Market Overview

World shares slip as U.S. retail sales dampen vaccine euphoria

Global shares stepped back on Wednesday as soft U.S. retail sales fuelled worries that rising coronavirus cases could stifle a still fragile economic recovery, dampening the euphoria from vaccine trial breakthroughs. U.S. S&P500 futures shed 0.4%, a day after the S&P500 index lost 0.48%, while Europe’s Euro Stoxx 50 futures eased 0.3%.

Japan’s Nikkei fell 1.1%, bruised by news that new coronavirus cases in Tokyo hit a record high near 500 and reports that the city may ask businesses to shorten their hours again. But many Asian markets bucked the trend, with MSCI’s broadest index of Ex-Japan Asia-Pacific shares rising 0.3%, helped by better handling of the pandemic in much of the region and a continued pick up in China’s economic recovery.

The retail sales report released by the U.S. Commerce Department showed spending decelerating as the holiday shopping season approaches, amid a lack of fresh fiscal relief from Washington. A skittish mood also swept investors as several U.S. states began restricting gatherings and mandating face-coverings after more than 70,000 Americans were hospitalized for treatment of COVID-19.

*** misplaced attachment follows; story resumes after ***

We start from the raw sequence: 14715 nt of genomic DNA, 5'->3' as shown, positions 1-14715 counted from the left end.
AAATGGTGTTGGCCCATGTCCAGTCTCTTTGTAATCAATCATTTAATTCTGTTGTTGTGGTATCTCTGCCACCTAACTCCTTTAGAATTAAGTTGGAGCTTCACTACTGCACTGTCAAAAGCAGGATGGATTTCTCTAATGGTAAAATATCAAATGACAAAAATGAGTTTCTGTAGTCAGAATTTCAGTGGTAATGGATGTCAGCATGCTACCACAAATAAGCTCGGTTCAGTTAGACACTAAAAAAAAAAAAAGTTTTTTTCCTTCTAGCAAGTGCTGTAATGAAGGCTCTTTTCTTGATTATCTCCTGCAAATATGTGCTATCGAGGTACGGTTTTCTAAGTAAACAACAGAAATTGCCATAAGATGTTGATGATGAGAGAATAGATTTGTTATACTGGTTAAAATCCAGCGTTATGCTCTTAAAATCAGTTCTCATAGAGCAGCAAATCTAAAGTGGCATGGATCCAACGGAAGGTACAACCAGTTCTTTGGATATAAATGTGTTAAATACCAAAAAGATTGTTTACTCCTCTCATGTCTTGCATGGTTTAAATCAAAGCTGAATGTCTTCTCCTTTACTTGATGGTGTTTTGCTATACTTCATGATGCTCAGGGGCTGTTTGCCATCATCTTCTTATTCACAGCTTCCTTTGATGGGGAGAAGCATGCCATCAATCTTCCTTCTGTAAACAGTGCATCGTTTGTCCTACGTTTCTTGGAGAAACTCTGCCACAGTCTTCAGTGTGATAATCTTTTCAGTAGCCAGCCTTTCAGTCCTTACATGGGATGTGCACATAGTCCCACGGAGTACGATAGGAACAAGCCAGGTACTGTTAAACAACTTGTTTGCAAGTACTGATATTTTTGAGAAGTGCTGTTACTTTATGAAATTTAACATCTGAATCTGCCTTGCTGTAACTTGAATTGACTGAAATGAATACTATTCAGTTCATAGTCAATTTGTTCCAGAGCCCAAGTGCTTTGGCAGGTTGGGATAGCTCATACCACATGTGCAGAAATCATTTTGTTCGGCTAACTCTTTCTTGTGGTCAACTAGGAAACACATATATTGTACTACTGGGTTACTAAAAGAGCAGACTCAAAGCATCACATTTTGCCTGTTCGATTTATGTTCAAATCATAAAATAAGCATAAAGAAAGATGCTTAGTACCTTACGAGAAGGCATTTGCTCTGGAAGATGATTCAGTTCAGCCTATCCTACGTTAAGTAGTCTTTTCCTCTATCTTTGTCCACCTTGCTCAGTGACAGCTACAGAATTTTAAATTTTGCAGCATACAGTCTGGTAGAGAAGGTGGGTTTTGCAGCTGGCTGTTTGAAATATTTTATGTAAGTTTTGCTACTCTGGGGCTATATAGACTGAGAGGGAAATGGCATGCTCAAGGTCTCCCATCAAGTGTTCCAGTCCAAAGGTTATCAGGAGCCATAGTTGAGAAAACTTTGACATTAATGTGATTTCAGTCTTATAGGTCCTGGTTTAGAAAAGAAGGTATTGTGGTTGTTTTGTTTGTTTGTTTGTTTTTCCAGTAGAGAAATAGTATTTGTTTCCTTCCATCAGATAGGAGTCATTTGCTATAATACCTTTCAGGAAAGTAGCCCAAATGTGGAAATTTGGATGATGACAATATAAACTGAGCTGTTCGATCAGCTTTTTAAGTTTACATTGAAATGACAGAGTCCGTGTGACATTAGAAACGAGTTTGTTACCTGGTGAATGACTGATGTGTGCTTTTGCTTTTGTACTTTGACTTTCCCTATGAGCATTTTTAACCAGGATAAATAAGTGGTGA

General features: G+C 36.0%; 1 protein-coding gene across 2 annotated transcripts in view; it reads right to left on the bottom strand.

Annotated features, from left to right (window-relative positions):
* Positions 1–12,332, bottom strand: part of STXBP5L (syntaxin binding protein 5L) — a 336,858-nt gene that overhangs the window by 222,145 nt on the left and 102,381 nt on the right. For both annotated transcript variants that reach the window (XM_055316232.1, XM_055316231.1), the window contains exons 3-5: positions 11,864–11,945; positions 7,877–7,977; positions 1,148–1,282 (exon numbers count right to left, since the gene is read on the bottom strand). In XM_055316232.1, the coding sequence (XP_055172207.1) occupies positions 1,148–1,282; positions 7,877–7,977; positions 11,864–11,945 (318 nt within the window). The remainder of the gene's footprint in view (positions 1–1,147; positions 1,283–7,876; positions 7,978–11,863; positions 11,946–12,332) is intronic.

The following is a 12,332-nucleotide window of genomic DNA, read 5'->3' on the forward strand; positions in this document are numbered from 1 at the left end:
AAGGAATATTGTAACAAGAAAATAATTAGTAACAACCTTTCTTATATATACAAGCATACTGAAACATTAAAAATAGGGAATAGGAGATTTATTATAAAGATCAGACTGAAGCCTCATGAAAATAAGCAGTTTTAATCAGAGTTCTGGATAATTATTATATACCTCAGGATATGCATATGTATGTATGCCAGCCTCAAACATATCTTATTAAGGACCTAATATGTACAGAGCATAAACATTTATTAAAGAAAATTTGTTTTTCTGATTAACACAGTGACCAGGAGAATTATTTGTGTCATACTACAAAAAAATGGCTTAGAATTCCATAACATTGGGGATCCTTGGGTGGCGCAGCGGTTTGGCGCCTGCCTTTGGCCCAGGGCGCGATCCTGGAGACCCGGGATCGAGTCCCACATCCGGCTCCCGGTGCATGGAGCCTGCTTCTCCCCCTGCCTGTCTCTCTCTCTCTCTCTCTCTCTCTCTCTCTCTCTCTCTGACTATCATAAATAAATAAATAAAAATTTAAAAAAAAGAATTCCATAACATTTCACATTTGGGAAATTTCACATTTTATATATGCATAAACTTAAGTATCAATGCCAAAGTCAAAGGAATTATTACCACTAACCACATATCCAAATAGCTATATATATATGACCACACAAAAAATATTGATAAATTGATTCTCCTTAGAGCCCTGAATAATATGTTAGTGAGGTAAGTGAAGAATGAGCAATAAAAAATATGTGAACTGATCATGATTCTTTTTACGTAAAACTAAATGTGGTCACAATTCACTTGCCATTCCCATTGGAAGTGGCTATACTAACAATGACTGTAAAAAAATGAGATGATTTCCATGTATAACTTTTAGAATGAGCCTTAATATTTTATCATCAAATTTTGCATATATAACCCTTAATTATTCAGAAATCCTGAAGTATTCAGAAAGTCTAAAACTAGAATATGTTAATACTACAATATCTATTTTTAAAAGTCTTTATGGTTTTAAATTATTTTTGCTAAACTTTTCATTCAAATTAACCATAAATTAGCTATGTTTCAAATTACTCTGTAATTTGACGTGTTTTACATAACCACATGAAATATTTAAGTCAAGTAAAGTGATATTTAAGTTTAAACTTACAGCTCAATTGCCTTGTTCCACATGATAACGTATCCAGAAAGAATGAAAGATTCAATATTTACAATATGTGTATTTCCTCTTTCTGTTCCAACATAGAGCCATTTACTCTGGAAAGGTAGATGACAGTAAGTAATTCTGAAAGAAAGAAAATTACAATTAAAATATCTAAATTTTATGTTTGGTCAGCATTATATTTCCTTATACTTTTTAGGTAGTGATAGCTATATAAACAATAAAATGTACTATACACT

The surge in new coronavirus cases comes as investors have hailed two promising vaccine trial results published earlier this month. U.S. Federal Reserve Chairman Jerome Powell noted the current surge in coronavirus cases is a big concern, and the economy will continue to need both fiscal and monetary policy support.

Bond yields have come down with the 10-year U.S. Treasuries dropping to 0.847%, its lowest level since Nov. 9 and off 7 1/2-month high of 0.975% touched last week. Falling U.S. yields put pressure on the U.S. dollar, against the yen in particular. The dollar slipped 0.2% to 104.01 yen, erasing more than a half of its gains made on Monday last week following the news about COVID-19 vaccine development. The euro moved little at $1.1875 while the Chinese yuan hit a 2 1/2-year high of 6.5318 per dollar in the offshore trade. Sterling held firm after UK tabloid the Sun reported that Britain could reach a post-Brexit trade agreement with the European Union by early next week. The pound changed hands at $1.3252, not far from two-month peak of $1.3322 hit a week ago.

World shares slip as U.S. retail sales dampen vaccine euphoria, Reuters, Nov 18

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